Raimondo: “Although he says [my emphasis] he returned the money ‘at our next meeting,’ a question arises. Why did he open the envelope? If he ‘instinctively’ knew it was money, then he must have wanted to know how much.” In fact, the reaction I had to the money was not delayed and was this: “I was not so much surprised [by the money] as dumbfounded. How could these people be so stupid in their own interest, and so reckless with mine? . . . they thought nothing of putting my work (to say nothing of my life) in jeopardy by attempting to recruit me as an agent. The thought enraged me.”

Now I ask the reader of this passage 1) Why would I report this incident if I was actually tempted by the offer and only haggling over the price, especially if I wanted to conceal that fact? 2) Why would I recount another incident in which I actually did commit treason, if I was intent (as Raimondo implies) on covering up a mere flirtation with treason earlier? In fact, my account is exactly the way it happened, and Raimondo’s attempt to prosecute me for allegedly failing to admit what I freely admit a few pages later only shows how relentless is his determination to put me in a bad light, and how pathetic his execution of that task.

There is really no point in going further, but I cannot resist one additional comment. With typical reckless disregard for the facts, Raimondo accuses me of being an opportunist: “Horowitz . . . swims with the tide, not against it, and breathlessly announces, at this late date that . . . the Black Panthers were not Boy Scouts.” Readers of Radical Son will know that I risked life and limb, lost family and friends, to bring the story of the Panther murders to light—over a 20-year period—and have been punished professionally by the liberal literary culture for doing so. If it were not for my efforts, no one—not even Justin Raimondo— would know about the Panther murders described in Radical Son.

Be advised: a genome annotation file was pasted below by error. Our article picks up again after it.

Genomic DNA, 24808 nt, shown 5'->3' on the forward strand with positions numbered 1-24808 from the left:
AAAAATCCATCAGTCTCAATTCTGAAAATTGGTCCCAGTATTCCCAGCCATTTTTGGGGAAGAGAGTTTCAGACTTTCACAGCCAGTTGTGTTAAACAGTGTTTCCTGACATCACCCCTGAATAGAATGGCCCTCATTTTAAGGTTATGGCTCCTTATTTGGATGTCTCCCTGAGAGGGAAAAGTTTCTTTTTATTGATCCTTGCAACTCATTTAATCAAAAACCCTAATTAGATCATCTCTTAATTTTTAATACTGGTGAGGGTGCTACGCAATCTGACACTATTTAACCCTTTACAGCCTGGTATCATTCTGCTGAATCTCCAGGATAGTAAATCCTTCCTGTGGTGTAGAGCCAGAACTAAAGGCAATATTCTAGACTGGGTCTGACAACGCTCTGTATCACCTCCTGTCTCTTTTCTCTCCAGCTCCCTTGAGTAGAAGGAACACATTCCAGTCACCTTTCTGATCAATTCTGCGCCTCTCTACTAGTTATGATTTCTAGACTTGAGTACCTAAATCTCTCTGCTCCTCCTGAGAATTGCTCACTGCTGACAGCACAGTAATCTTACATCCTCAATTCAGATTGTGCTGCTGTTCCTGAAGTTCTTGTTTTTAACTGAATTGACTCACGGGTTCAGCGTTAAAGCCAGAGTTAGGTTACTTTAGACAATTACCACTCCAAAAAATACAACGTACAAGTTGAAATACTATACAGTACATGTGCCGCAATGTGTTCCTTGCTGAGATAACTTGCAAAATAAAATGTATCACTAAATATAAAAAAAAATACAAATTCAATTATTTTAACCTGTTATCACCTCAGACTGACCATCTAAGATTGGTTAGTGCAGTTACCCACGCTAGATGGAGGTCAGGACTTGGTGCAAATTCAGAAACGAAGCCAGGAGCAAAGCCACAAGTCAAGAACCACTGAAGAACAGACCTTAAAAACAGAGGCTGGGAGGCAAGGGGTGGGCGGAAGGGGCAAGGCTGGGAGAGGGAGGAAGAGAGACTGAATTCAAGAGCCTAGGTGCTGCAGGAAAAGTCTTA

—David Horowitz
Center for the Study of Popular Culture
Los Angeles, CA

Mr. Raimondo Replies:

It is truly odd to be called vindictive by a man who celebrates the persecution of his own parents. This unattractive theme is further illustrated when Horowitz defends the firing of his father from his job as a teacher because he refused to deny that he was a member of the Communist Party: after all, “what actually happened to my father” wasn’t all that bad. American Communists “were neither executed nor tortured, and spent hardly any time in jail.” In Horowitz’s book, his father should have been grateful to his persecutors instead of defiant: Radical Son is a case study in the distortion of personality by ideology—in this case, neoconservative ideology.

In spite of his strenuous attempt to wriggle out of it, Horowitz never explains just why he didn’t simply hand that money-filled envelope back to the KGB agent right there on the street. Horowitz reports an incident that raises questions he is not prepared to answer because, in works of this kind, vanity trumps common sense: after all, the KGB had deemed him important enough to recruit.

Horowitz justifies police state methods and the virtual outlawing of the Communist Party on the grounds that its members were engaged in “conspiratorial activities” and that it was therefore necessary to “surveil them.” Like so many of those who have made the odyssey from left to right, Horowitz has merely changed the color of his flag, while retaining the statist core of his beliefs. At a time when it is the right that is under attack from government agencies, and when the threat of government surveillance is quite real in an atmosphere of anti-“extremist” hysteria, how long before Horowitz is calling for the same methods to be used against his enemies on the right?

As for any personal “animus” on my part, I should state for the record that its genesis had nothing to do with his enraged response to my attack on Martin Luther King, Jr., at a 1993 National Review conference, for at the time I hardly knew the man. But Horowitz should know that one of the risks of autobiography is that the author will inadvertently reveal himself to be a thoroughly disagreeable and even contemptible person.